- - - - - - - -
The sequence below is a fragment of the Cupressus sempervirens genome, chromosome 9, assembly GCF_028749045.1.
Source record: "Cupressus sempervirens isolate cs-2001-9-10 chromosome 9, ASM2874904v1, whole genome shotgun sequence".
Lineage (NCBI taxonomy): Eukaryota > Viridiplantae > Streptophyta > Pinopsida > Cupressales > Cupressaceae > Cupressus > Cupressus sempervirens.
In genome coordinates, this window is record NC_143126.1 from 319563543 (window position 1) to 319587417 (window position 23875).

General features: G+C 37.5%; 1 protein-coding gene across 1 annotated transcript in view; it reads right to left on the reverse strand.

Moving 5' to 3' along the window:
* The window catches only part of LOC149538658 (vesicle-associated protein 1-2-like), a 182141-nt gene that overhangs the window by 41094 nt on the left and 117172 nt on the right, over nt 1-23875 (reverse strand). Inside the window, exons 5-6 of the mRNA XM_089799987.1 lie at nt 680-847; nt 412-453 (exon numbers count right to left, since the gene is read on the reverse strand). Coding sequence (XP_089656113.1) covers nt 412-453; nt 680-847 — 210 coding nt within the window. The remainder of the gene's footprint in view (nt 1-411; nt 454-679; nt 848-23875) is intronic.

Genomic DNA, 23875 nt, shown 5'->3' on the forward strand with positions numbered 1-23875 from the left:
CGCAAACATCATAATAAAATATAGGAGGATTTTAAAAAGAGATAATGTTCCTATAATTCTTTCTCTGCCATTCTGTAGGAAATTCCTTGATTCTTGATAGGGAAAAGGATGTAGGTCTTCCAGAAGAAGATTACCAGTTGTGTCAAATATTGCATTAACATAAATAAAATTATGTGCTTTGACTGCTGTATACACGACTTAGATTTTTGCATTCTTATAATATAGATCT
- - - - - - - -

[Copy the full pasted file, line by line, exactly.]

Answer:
The sequence below is a fragment of the Cupressus sempervirens genome, chromosome 9, assembly GCF_028749045.1.
Source record: "Cupressus sempervirens isolate cs-2001-9-10 chromosome 9, ASM2874904v1, whole genome shotgun sequence".
Lineage (NCBI taxonomy): Eukaryota > Viridiplantae > Streptophyta > Pinopsida > Cupressales > Cupressaceae > Cupressus > Cupressus sempervirens.
In genome coordinates, this window is record NC_143126.1 from 319563543 (window position 1) to 319587417 (window position 23875).

General features: G+C 37.5%; 1 protein-coding gene across 1 annotated transcript in view; it reads right to left on the reverse strand.

Moving 5' to 3' along the window:
* The window catches only part of LOC149538658 (vesicle-associated protein 1-2-like), a 182141-nt gene that overhangs the window by 41094 nt on the left and 117172 nt on the right, over nt 1-23875 (reverse strand). Inside the window, exons 5-6 of the mRNA XM_089799987.1 lie at nt 680-847; nt 412-453 (exon numbers count right to left, since the gene is read on the reverse strand). Coding sequence (XP_089656113.1) covers nt 412-453; nt 680-847 — 210 coding nt within the window. The remainder of the gene's footprint in view (nt 1-411; nt 454-679; nt 848-23875) is intronic.

Genomic DNA, 23875 nt, shown 5'->3' on the forward strand with positions numbered 1-23875 from the left:
CGCAAACATCATAATAAAATATAGGAGGATTTTAAAAAGAGATAATGTTCCTATAATTCTTTCTCTGCCATTCTGTAGGAAATTCCTTGATTCTTGATAGGGAAAAGGATGTAGGTCTTCCAGAAGAAGATTACCAGTTGTGTCAAATATTGCATTAACATAAATAAAATTATGTGCTTTGACTGCTGTATACACGACTTAGATTTTTGCATTCTTATAATATAGATCT